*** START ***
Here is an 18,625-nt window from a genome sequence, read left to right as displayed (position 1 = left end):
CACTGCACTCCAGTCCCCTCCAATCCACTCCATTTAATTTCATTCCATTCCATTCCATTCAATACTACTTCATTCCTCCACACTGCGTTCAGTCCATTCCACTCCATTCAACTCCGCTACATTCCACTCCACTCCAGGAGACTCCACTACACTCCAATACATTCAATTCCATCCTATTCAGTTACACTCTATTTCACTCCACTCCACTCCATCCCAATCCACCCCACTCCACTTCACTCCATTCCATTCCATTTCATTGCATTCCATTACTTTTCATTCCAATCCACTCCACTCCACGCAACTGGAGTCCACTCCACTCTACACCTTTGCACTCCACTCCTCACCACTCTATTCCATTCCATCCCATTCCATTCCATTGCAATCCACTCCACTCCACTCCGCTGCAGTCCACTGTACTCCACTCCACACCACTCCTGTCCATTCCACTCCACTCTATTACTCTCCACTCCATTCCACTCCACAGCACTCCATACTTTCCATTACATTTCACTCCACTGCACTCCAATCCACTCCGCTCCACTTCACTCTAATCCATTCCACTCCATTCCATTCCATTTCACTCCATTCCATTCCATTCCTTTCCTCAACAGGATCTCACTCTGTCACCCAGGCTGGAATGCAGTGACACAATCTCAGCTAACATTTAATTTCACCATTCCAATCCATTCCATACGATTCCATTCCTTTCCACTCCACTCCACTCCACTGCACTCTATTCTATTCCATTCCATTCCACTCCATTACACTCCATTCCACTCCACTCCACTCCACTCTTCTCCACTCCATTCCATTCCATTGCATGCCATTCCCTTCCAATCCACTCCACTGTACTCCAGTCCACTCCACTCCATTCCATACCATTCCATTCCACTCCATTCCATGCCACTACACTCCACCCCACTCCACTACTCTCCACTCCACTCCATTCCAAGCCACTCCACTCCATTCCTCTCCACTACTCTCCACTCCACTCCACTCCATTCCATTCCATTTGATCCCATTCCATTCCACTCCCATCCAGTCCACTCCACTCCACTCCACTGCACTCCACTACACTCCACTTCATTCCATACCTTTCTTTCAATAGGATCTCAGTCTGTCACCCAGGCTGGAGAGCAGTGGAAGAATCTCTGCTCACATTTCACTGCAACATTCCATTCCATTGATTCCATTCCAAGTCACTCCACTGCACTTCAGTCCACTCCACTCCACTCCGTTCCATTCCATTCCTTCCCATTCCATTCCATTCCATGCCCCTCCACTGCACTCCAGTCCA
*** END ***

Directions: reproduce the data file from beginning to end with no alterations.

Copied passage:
Here is an 18,625-nt window from a genome sequence, read left to right as displayed (position 1 = left end):
CACTGCACTCCAGTCCCCTCCAATCCACTCCATTTAATTTCATTCCATTCCATTCCATTCAATACTACTTCATTCCTCCACACTGCGTTCAGTCCATTCCACTCCATTCAACTCCGCTACATTCCACTCCACTCCAGGAGACTCCACTACACTCCAATACATTCAATTCCATCCTATTCAGTTACACTCTATTTCACTCCACTCCACTCCATCCCAATCCACCCCACTCCACTTCACTCCATTCCATTCCATTTCATTGCATTCCATTACTTTTCATTCCAATCCACTCCACTCCACGCAACTGGAGTCCACTCCACTCTACACCTTTGCACTCCACTCCTCACCACTCTATTCCATTCCATCCCATTCCATTCCATTGCAATCCACTCCACTCCACTCCGCTGCAGTCCACTGTACTCCACTCCACACCACTCCTGTCCATTCCACTCCACTCTATTACTCTCCACTCCATTCCACTCCACAGCACTCCATACTTTCCATTACATTTCACTCCACTGCACTCCAATCCACTCCGCTCCACTTCACTCTAATCCATTCCACTCCATTCCATTCCATTTCACTCCATTCCATTCCATTCCTTTCCTCAACAGGATCTCACTCTGTCACCCAGGCTGGAATGCAGTGACACAATCTCAGCTAACATTTAATTTCACCATTCCAATCCATTCCATACGATTCCATTCCTTTCCACTCCACTCCACTCCACTGCACTCTATTCTATTCCATTCCATTCCACTCCATTACACTCCATTCCACTCCACTCCACTCCACTCTTCTCCACTCCATTCCATTCCATTGCATGCCATTCCCTTCCAATCCACTCCACTGTACTCCAGTCCACTCCACTCCATTCCATACCATTCCATTCCACTCCATTCCATGCCACTACACTCCACCCCACTCCACTACTCTCCACTCCACTCCATTCCAAGCCACTCCACTCCATTCCTCTCCACTACTCTCCACTCCACTCCACTCCATTCCATTCCATTTGATCCCATTCCATTCCACTCCCATCCAGTCCACTCCACTCCACTCCACTGCACTCCACTACACTCCACTTCATTCCATACCTTTCTTTCAATAGGATCTCAGTCTGTCACCCAGGCTGGAGAGCAGTGGAAGAATCTCTGCTCACATTTCACTGCAACATTCCATTCCATTGATTCCATTCCAAGTCACTCCACTGCACTTCAGTCCACTCCACTCCACTCCGTTCCATTCCATTCCTTCCCATTCCATTCCATTCCATGCCCCTCCACTGCACTCCAGTCCA